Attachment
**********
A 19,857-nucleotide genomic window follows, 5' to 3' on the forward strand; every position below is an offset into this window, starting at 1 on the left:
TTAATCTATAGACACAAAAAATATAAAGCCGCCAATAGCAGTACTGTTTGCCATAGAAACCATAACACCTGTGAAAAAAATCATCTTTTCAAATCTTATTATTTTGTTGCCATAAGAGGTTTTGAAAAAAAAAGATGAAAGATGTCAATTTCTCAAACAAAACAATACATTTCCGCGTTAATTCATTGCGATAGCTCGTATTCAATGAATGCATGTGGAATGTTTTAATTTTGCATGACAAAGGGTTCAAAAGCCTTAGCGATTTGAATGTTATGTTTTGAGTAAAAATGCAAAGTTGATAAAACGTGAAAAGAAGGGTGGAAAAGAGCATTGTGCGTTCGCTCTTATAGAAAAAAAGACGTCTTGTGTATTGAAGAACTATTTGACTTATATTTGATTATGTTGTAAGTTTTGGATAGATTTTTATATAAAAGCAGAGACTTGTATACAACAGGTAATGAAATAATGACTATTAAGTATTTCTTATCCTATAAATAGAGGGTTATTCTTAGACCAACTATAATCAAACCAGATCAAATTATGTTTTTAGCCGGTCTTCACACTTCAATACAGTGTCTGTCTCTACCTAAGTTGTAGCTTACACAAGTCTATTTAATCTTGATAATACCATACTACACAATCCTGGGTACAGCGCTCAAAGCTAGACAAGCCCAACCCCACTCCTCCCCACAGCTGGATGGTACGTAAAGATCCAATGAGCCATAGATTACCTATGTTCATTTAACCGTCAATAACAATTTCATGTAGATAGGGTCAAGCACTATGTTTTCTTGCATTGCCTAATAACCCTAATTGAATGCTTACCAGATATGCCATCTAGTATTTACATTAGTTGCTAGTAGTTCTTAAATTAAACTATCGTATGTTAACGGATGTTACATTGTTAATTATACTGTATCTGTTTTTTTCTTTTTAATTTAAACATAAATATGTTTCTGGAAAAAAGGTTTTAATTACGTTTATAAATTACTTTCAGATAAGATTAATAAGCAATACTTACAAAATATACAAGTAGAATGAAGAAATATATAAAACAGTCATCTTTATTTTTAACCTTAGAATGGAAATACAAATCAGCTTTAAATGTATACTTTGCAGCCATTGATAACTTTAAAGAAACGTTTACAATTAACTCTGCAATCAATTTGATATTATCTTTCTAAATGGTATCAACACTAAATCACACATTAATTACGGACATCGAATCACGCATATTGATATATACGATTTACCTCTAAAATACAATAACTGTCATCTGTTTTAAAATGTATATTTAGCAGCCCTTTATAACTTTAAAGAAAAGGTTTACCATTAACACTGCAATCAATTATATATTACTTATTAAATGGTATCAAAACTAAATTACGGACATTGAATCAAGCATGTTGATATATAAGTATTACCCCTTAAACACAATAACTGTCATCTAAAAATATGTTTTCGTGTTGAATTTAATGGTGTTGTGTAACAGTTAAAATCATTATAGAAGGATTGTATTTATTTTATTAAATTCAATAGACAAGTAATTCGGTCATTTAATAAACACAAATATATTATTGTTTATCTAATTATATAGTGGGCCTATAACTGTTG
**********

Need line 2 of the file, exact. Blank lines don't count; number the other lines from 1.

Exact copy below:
TTAATCTATAGACACAAAAAATATAAAGCCGCCAATAGCAGTACTGTTTGCCATAGAAACCATAACACCTGTGAAAAAAATCATCTTTTCAAATCTTATTATTTTGTTGCCATAAGAGGTTTTGAAAAAAAAAGATGAAAGATGTCAATTTCTCAAACAAAACAATACATTTCCGCGTTAATTCATTGCGATAGCTCGTATTCAATGAATGCATGTGGAATGTTTTAATTTTGCATGACAAAGGGTTCAAAAGCCTTAGCGATTTGAATGTTATGTTTTGAGTAAAAATGCAAAGTTGATAAAACGTGAAAAGAAGGGTGGAAAAGAGCATTGTGCGTTCGCTCTTATAGAAAAAAAGACGTCTTGTGTATTGAAGAACTATTTGACTTATATTTGATTATGTTGTAAGTTTTGGATAGATTTTTATATAAAAGCAGAGACTTGTATACAACAGGTAATGAAATAATGACTATTAAGTATTTCTTATCCTATAAATAGAGGGTTATTCTTAGACCAACTATAATCAAACCAGATCAAATTATGTTTTTAGCCGGTCTTCACACTTCAATACAGTGTCTGTCTCTACCTAAGTTGTAGCTTACACAAGTCTATTTAATCTTGATAATACCATACTACACAATCCTGGGTACAGCGCTCAAAGCTAGACAAGCCCAACCCCACTCCTCCCCACAGCTGGATGGTACGTAAAGATCCAATGAGCCATAGATTACCTATGTTCATTTAACCGTCAATAACAATTTCATGTAGATAGGGTCAAGCACTATGTTTTCTTGCATTGCCTAATAACCCTAATTGAATGCTTACCAGATATGCCATCTAGTATTTACATTAGTTGCTAGTAGTTCTTAAATTAAACTATCGTATGTTAACGGATGTTACATTGTTAATTATACTGTATCTGTTTTTTTCTTTTTAATTTAAACATAAATATGTTTCTGGAAAAAAGGTTTTAATTACGTTTATAAATTACTTTCAGATAAGATTAATAAGCAATACTTACAAAATATACAAGTAGAATGAAGAAATATATAAAACAGTCATCTTTATTTTTAACCTTAGAATGGAAATACAAATCAGCTTTAAATGTATACTTTGCAGCCATTGATAACTTTAAAGAAACGTTTACAATTAACTCTGCAATCAATTTGATATTATCTTTCTAAATGGTATCAACACTAAATCACACATTAATTACGGACATCGAATCACGCATATTGATATATACGATTTACCTCTAAAATACAATAACTGTCATCTGTTTTAAAATGTATATTTAGCAGCCCTTTATAACTTTAAAGAAAAGGTTTACCATTAACACTGCAATCAATTATATATTACTTATTAAATGGTATCAAAACTAAATTACGGACATTGAATCAAGCATGTTGATATATAAGTATTACCCCTTAAACACAATAACTGTCATCTAAAAATATGTTTTCGTGTTGAATTTAATGGTGTTGTGTAACAGTTAAAATCATTATAGAAGGATTGTATTTATTTTATTAAATTCAATAGACAAGTAATTCGGTCATTTAATAAACACAAATATATTATTGTTTATCTAATTATATAGTGGGCCTATAACTGTTG